Your daily round-up of some of the other stories in the news
Protests at plans to use facial recognition at Carnival
Tens of thousands of people party in the streets of west London’s Notting Hill Gate on the last weekend of August, and the civil rights group Liberty has challenged the decision to use the technology to spot troublemakers, saying it’s racist, as the carnival is rooted in the capital’s African-Caribbean community.
The police force trialled facial recognition last year, saying at the time that “the technology involves the use of overt cameras which scan the faces of those passing by and flag up potential matches against a database of custody images. The database has been populated with images of individuals who are forbidden from attending Carnival, as well as individuals wanted by police who it is believed may attend Carnival to commit offences.”
Nobody was arrested as a result of the trial, said the Met after the event. Stafford Scott of The Monitoring Group, an anti-racism charity, echoed Liberty’s concerns, saying: “It is racial profiling. They are coming and putting everyone’s face in the system. A technique they use for terrorists is going to be used against young black people enjoying themselves.”
Spy chief backs encryption
Jonathan Evans, a former British spy chief, has come out strongly in favour of encryption, despite the fact that “widespread use of encryption has reduced the ability of the agencies to police, to access the content of materials” shared by terrorists.
Evans, who led the UK’s MI5 spy service between 2007 and 2013, told the BBC’s Today programme on Radio 4 that “I’m not personally one of those who believes we should weaken encryption”. He was referring to the calls from Amber Rudd, the home secretary to weaken encryption: just last week she said that “real people” didn’t always want end-to-end encryption.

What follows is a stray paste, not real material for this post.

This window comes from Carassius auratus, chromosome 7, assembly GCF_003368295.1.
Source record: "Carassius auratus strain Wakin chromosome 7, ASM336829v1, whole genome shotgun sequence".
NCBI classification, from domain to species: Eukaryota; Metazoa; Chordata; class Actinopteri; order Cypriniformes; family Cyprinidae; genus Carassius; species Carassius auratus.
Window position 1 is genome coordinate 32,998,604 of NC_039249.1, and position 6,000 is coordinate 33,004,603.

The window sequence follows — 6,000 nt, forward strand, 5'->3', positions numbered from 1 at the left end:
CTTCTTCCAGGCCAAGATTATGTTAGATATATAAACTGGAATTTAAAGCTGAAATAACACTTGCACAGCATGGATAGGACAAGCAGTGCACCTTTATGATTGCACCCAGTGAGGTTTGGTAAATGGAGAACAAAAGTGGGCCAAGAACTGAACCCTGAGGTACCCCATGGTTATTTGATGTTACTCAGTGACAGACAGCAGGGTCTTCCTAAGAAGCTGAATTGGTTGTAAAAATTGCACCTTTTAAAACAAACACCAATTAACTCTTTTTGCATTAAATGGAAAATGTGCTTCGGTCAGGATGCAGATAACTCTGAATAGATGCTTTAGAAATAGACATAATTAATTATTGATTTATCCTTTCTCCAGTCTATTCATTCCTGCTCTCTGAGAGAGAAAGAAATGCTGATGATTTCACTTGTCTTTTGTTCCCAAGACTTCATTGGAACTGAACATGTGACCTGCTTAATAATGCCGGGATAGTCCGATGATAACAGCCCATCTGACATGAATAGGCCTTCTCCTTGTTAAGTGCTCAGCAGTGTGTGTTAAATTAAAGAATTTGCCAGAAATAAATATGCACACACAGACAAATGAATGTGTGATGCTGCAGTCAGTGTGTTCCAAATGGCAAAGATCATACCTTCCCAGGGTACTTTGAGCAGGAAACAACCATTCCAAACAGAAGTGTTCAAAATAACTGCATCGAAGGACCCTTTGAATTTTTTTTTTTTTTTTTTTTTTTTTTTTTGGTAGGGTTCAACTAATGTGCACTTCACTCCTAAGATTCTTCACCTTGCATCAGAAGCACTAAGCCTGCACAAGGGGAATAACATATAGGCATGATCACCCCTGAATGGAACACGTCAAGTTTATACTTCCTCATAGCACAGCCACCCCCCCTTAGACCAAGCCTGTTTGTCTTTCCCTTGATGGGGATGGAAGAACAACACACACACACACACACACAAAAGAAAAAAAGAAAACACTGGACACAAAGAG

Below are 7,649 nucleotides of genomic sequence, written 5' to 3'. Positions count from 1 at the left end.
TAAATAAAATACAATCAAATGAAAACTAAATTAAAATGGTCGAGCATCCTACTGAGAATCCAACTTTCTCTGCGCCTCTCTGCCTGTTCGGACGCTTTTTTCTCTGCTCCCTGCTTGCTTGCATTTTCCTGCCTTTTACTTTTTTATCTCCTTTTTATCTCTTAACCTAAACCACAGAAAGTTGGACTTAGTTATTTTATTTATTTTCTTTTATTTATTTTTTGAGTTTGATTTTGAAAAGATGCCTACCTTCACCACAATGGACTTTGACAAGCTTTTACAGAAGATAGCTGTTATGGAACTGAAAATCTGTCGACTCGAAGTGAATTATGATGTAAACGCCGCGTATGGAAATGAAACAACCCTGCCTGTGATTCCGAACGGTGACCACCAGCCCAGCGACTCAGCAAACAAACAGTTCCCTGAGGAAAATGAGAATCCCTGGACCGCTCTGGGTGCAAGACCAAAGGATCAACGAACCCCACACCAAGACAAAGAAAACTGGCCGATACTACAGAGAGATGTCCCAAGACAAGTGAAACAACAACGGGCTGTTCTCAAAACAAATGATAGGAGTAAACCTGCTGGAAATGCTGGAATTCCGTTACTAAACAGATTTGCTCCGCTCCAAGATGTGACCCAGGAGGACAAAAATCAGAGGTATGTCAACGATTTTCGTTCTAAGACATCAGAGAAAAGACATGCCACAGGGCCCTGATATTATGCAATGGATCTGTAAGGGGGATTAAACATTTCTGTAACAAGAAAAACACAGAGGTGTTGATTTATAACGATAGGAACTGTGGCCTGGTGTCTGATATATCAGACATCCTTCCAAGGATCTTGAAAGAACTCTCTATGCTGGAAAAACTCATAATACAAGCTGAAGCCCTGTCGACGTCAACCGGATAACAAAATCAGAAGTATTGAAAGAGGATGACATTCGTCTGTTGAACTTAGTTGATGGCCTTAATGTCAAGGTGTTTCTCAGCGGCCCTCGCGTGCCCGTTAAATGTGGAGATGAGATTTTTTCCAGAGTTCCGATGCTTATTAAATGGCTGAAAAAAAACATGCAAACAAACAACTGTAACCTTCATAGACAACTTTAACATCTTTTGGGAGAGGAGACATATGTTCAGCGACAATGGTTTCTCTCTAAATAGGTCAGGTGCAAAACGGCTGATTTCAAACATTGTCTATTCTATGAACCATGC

In his interview, Evans said that he was concerned about cybersecurity more broadly, and particularly mentioned the Internet of Things, the security of which we regularly despair about here at Naked Security. He said: “As our vehicles, air transport, our critical infrastructure is resting critically on the internet, we need to be really confident we have that secured because our economic and daily lives are going to be dependent on the security we can put in to protect us from cyberattack.”
At Naked Security we’re very encouraged by Evans’ words: we are opposed to backdoors and anything that would weaken encryption.
Ginger emoji planned
Emojis – we love them. And we’re also keen on equality here at Naked Security, so we very pleased to see that a ginger-haired emoji was among the options in the latest recommendations from Unicode’s emoji subcommittee.
As well as our titian-headed friends, silver foxes, the bald and those blessed with curls will also be represented in emojis from June next year if the draft candidates included in the recommendations from the subcommittee are adopted.
The emoji subcommittee meets weekly, by phone, and also holds a week-long meeting every quarter to discuss and advance or reject proposals.
The next stage for gingers, silver foxes, bald folk and curly-topped people is the final quarterly meeting of this year, when the list of final candidates for encoding in Unicode 11.0 will be decided, with the final code points and names for the new emojis being decided at the first quarterly meeting next year.